Saudi foreign minister to Arab News: No Israelis attended Pompeo meeting

Saudi foreign minister to Arab News: No Israelis attended Pompeo meeting
US Ambassador to Saudi Arabia John Abizaid (left) and Saudi foreign minister Prince Faisal bin Farhan greet US Secretary of State Mike Pompeo and his wife Susan as they arrive at Neom, Saudi Arabia. (AFP)
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Updated 24 November 2020

Saudi foreign minister to Arab News: No Israelis attended Pompeo meeting

Saudi foreign minister to Arab News: No Israelis attended Pompeo meeting
  • Prince Faisal bin Farhan says no Israeli officials were at meeting between crown prince and Mike Pompeo
  • 'No such meeting occurred. The only officials present were American and Saudi.'

RIYADH: Saudi Arabia’s foreign minister told Arab News on Monday that there were no Israeli officials at a meeting between Crown Prince Mohammed bin Salman and the US Secretary of State.

Prince Faisal bin Farhan has denied reports that Israeli Prime Minister Benjamin Netanyahu joined talks in NEOM with Mike Pompeo on Sunday.

He said the meeting was only attended by Saudis, Pompeo himself and the US ambassador to the Kingdom, John Abizaid.

“The only non-Saudis at the meeting with HRH the crown prince were Secretary Pompeo and the US ambassador,” Prince Faisal told Arab News.

Earlier the foreign minister dismissed the reports from his Twitter account.

“I have seen press reports about a purported meeting between HRH the Crown Prince and Israeli officials during the recent visit by @SecPompeo,” Prince Faisal bin Farhan said. “No such meeting occurred. The only officials present were American and Saudi.”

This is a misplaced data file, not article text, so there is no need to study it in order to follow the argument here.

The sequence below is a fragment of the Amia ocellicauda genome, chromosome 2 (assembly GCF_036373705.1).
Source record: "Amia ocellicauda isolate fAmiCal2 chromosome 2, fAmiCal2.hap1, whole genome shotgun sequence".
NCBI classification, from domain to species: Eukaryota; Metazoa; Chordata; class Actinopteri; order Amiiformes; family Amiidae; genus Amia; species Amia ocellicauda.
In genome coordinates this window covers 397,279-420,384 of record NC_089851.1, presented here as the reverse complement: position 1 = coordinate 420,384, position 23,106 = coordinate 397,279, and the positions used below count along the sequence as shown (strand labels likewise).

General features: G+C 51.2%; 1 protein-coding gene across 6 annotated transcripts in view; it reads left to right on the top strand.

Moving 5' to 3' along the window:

Pompeo met with the crown prince in the northern city of NEOM on Sunday evening as part of his regional tour.

They “reviewed friendship relations, areas of bilateral cooperation between the two countries and ways to enhance them,” Saudi Press Agency reported. They also discussed the latest developments in the Middle East.

The meeting was attended by Prince Faisal and Abizaid.

Recent agreements with the UAE, Bahrain and Sudan to establish relations with Israel have led to speculation that other Arab states may follow.

Saudi Arabia has said there must be a peace agreement first between Israel and the Palestinians before the Kingdom establishes relations with Israel.

Shortly after the UAE agreement with Israel was announced, Prince Faisal said Saudi Arabia would continue to adhere to the Arab Peace Plan in its relations with Israel.

The plan, which was sponsored by the Kingdom in 2002, said ties with Israel would be normalized once a peace agreement was reached with the Palestinians that included an independent state with East Jerusalem as its capital.

The plan would see Israel withdraw from Palestinian territories occupied since 1967.

“When we sponsored the Arab Peace Plan in 2002, we fully envisioned that there would eventually be relations between all Arab states, including Saudi Arabia, and Israel if the condition is met,” Prince Faisal said in August.

“Saudi Arabia remains committed to peace as a strategic option based on the Arab Peace Plan and relevant international resolutions enabling the Palestinian people to establish their own state with East Jerusalem as its capital.”

 


Fraudsters up their game, posing as bank officials on the phone in Saudi Arabia

Fraudsters up their game, posing as bank officials on the phone in Saudi Arabia